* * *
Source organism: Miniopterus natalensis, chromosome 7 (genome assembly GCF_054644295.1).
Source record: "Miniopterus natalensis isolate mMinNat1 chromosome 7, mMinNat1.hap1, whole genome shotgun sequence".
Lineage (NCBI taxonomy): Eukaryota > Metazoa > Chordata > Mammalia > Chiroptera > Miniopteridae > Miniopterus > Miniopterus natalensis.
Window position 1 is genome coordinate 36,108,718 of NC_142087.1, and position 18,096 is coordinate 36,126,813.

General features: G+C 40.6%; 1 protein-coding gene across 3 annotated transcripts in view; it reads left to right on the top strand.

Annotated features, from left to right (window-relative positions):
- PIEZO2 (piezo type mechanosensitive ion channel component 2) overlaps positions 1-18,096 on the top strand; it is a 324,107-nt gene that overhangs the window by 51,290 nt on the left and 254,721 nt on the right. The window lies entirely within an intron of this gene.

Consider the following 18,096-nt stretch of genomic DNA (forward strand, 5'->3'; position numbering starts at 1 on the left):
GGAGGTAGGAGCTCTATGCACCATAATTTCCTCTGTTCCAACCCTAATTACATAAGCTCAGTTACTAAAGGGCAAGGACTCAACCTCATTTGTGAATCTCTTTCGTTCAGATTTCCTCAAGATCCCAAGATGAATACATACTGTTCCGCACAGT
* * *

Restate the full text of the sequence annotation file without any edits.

Source organism: Miniopterus natalensis, chromosome 7 (genome assembly GCF_054644295.1).
Source record: "Miniopterus natalensis isolate mMinNat1 chromosome 7, mMinNat1.hap1, whole genome shotgun sequence".
Lineage (NCBI taxonomy): Eukaryota > Metazoa > Chordata > Mammalia > Chiroptera > Miniopteridae > Miniopterus > Miniopterus natalensis.
Window position 1 is genome coordinate 36,108,718 of NC_142087.1, and position 18,096 is coordinate 36,126,813.

General features: G+C 40.6%; 1 protein-coding gene across 3 annotated transcripts in view; it reads left to right on the top strand.

Annotated features, from left to right (window-relative positions):
- PIEZO2 (piezo type mechanosensitive ion channel component 2) overlaps positions 1-18,096 on the top strand; it is a 324,107-nt gene that overhangs the window by 51,290 nt on the left and 254,721 nt on the right. The window lies entirely within an intron of this gene.

Consider the following 18,096-nt stretch of genomic DNA (forward strand, 5'->3'; position numbering starts at 1 on the left):
GGAGGTAGGAGCTCTATGCACCATAATTTCCTCTGTTCCAACCCTAATTACATAAGCTCAGTTACTAAAGGGCAAGGACTCAACCTCATTTGTGAATCTCTTTCGTTCAGATTTCCTCAAGATCCCAAGATGAATACATACTGTTCCGCACAGT